Does the IP address of your website’s server affect your rankings in search results? According to some sources around the internet, your IP address is a ranking signal used by Google.
However does your IP address have the potential to assist or harm your rankings in search? Continue reading to learn whether IP addresses are a Google ranking aspect.
The Claim: IP Address As A Ranking Element
Articles on the internet from reliable marketing websites claim that Google has over 200 “understood” ranking aspects.
These lists often consist of declarations about flagged IP addresses impacting rankings or higher-value links because they are from different C-class IP addresses.
Screenshot from HubSpot.com, June 2022 Luckily, these lists triggered numerous discussions with Google workers about the validity of IP addresses as ranking factors in Google’s algorithm.
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The Evidence Versus IP Address As A Ranking Element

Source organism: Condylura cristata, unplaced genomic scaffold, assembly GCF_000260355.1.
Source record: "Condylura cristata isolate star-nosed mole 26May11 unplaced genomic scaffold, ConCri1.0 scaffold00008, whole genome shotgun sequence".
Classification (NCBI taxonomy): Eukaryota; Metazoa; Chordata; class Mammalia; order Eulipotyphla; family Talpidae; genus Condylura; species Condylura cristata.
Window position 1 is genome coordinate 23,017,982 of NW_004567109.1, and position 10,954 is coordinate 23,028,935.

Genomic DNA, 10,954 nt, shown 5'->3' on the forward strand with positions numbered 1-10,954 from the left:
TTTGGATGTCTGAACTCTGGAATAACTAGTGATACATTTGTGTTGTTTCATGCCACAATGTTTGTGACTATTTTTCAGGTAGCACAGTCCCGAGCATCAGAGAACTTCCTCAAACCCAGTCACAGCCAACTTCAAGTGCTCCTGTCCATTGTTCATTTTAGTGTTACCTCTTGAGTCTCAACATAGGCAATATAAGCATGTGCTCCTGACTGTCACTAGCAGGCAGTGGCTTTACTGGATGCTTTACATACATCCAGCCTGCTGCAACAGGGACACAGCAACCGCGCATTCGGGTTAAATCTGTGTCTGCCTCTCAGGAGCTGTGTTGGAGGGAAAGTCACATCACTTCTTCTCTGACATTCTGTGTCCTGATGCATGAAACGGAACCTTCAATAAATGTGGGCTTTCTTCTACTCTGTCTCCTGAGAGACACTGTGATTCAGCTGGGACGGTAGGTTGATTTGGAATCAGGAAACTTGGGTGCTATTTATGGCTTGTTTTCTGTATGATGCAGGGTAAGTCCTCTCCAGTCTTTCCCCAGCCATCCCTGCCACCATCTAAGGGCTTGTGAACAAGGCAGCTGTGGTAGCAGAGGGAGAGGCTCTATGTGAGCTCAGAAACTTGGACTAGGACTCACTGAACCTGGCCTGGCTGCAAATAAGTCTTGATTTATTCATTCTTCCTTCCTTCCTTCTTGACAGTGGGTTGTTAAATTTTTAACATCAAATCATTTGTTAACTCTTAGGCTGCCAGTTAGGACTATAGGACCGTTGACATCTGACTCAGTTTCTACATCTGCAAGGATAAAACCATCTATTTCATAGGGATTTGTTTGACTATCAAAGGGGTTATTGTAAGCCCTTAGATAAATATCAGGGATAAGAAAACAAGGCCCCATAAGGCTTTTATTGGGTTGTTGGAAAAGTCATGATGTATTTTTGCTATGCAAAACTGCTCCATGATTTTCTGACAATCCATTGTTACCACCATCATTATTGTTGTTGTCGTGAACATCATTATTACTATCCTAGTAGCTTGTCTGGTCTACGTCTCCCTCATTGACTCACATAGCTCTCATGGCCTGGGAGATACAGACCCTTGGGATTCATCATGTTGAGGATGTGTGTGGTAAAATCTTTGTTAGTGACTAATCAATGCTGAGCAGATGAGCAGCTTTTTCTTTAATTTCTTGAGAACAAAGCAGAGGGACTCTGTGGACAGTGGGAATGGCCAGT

In 2010, Matt Cutts, former head of Google’s webspam team, was asked if the ranking of a customer’s site would be affected by spammy websites on the exact same server.
“On the list of things that I stress over, that would not be near the top. So I understand, and Google understands that shared web hosting happens. You can’t really manage who else is on that IP address or class c subnet.”
Eventually, Google chose if they took action on an IP address or Class C subnet, the spammers would just transfer to another IP address. For that reason, it wouldn’t be the most effective method to take on the concern.